Six tech trends that could shape 2020
This feature first appeared in the Winter 2020 issue of Certification Magazine. Click here to get your own print or digital copy.
When it comes to new innovations, 2020 promises to be an exciting year marked by the emergence of some of the most transformative and perhaps even revolutionary technologies of this decade. For the nerds among us who grew up dreaming about Buck Rogers, watching Star Trek, and reading Isaac Asimov novels by flashlight till the wee hours of the morning, 2020 could be Christmas morning — where dreams turn into possibilities, and possibilities into reality.
In researching this article, my choices were literally overwhelming. I felt like a child in a candy shop who wanted one of everything but only had a dollar to spend. It was hard to narrow the choices down to just the six presented here, but time (and word count) simply wouldn’t permit me to feature all of the wonderful and emerging tech trends I investigated.
In the end, I compromised. What I’ve done here is present a “taste” of several of the awesome emerging IT innovations and trends across a variety of fields, including technology, medicine, and employment. Hopefully, you’ll find something that lights the imagination of your inner nerd on fire!
Artificial Intelligence — Hands down, artificial intelligence (AI) has to be one of the most exciting areas of innovation to monitor in 2020. According to author and futurist Bernard Marr, AI is “one of the most transformative tech evolutions of our times.”
AI is everywhere and its influence can be felt across all industry spectrums. The increasing use of AI is leading changes in business operations, customer service, robotics, and medicine, to name just a few. Thanks to AI, even those pesky robo-callers we all love to hate have become so lifelike and intuitive in their responses that they just may leave you wondering whether that sales or research call was actually handled by a human.
Implementing an in-house AI solution can be costly. Many enterprise-level organizations, such as IBM, Microsoft, and SAS, are investing in their own in-house AI development. The high cost of implementing an AI solution, however, can make AI a cost-prohibitive proposition for smaller companies.
The total price tag includes developing use cases, hiring skilled AI developers, running pilot programs, and incidental related costs (such as project management, training, cybersecurity monitoring, and implementation). As industry demands increase, look for companies that deliver various IT solutions “as a service” or “as a platform” to add AI offerings to their portfolios.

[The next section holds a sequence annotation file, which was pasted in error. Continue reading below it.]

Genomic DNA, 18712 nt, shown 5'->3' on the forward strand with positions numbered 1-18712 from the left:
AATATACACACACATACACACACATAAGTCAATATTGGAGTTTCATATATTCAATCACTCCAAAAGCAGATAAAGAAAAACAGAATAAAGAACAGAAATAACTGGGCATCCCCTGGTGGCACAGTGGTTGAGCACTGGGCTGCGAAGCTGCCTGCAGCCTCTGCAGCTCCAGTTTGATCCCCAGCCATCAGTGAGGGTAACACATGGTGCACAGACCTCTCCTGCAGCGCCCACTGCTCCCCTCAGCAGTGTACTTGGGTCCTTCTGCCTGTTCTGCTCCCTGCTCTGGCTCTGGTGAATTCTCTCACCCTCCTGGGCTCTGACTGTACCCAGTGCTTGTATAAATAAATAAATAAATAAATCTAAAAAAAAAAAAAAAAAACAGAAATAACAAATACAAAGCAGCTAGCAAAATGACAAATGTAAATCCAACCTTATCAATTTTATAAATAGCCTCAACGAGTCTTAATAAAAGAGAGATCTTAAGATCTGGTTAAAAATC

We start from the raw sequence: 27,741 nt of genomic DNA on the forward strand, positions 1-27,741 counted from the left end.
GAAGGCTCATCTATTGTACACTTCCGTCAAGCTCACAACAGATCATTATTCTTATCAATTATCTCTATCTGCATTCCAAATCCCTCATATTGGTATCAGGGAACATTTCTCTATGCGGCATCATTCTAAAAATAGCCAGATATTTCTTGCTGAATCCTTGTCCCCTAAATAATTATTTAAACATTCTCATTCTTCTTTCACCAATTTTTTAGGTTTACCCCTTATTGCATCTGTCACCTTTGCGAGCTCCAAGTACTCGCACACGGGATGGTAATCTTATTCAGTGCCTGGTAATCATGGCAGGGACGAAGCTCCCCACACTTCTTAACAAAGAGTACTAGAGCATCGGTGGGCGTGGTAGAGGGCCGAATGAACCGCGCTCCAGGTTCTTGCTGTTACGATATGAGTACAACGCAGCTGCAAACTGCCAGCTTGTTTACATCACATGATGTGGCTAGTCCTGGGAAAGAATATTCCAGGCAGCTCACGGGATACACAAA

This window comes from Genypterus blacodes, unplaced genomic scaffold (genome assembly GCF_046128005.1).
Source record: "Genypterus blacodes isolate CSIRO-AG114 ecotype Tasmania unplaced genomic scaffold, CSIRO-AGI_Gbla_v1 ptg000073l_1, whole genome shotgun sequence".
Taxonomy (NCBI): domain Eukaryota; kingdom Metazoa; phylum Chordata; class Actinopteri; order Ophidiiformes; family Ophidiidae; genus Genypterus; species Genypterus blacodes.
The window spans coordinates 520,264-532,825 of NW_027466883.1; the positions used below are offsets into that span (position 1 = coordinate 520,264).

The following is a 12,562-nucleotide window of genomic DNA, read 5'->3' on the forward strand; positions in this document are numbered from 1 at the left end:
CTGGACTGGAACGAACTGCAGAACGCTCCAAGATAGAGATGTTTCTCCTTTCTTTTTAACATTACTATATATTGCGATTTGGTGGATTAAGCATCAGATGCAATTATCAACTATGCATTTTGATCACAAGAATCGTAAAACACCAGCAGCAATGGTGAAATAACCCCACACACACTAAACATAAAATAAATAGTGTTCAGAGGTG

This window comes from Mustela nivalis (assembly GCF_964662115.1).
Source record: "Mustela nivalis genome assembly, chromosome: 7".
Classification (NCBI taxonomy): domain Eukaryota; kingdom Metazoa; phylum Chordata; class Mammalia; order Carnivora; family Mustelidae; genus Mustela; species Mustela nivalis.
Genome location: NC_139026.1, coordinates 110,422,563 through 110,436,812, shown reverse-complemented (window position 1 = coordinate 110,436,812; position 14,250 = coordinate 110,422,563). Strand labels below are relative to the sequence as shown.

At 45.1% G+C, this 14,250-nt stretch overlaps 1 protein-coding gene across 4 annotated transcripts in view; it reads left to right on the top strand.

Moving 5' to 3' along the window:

Hyperautomation — Hyperautomation is included in this list of trending items to watch because of its potential to impact work. What’s at stake here is not just the way we work, but how work gets done and, most importantly, who does it: a human or a machine?
At its essence, hyperautomation is the use of technology to automate jobs performed by humans. Multiple technologies, such as machine learning, artificial intelligence, robotic process automation (RPA), and intelligent business management software (IBMS), are leveraged to create tools designed to automate processes and, in some cases, augment humans (which is a topic for another discussions).
Hyperautomation is designed to speed up processes and functions, improve performance, and drive value. In this respect, it delivers. Yet while hyperautomation is a win for business, its success comes at a cost: a human cost. In June last year U.S. News & World Report covered an Oxford Economics prediction that robots will replace more than 20 million jobs globally by 2030, with at least 1.5 million of those jobs lost in the United State.
That equates to 8.5 percent of the global workforce displaced in a mere 10 years. According to the Oxford report, the manufacturing industry will bear the brunt of the job losses, disproportionately impacting lower-income workers. The situation for displaced human workers is not likely to improve. AI expert Kai Fu Lee, recently predicted that, within the next 15 years (2035), we can expect to lose more than 40 percent of all jobs to hyperautomation.
Hyperautomation is likely to be an unprecedented business success, but the potential socioeconomic impact, given the predicted job losses, seems bound to generate unprecedented upheavals.
Blockchain — Another trending technology to watch in 2020 is blockchain. While I’ve certainly heard lots of buzz about blockchain, I’ve never directly worked with blockchain and so I had to ask a question that many others have probably repeated: What is blockchain? What I found out certainly explains why blockchain is one of the top trending technologies for 2020.
Understanding blockchain is actually pretty easy. Originally designed for digital currencies such as bitcoin, blockchain might be thought of as a new type of internet. At its foundation, blockchain is focused on distribution of digital data — not on copying data, but on distributing it and (here’s the good part) distributing it for free.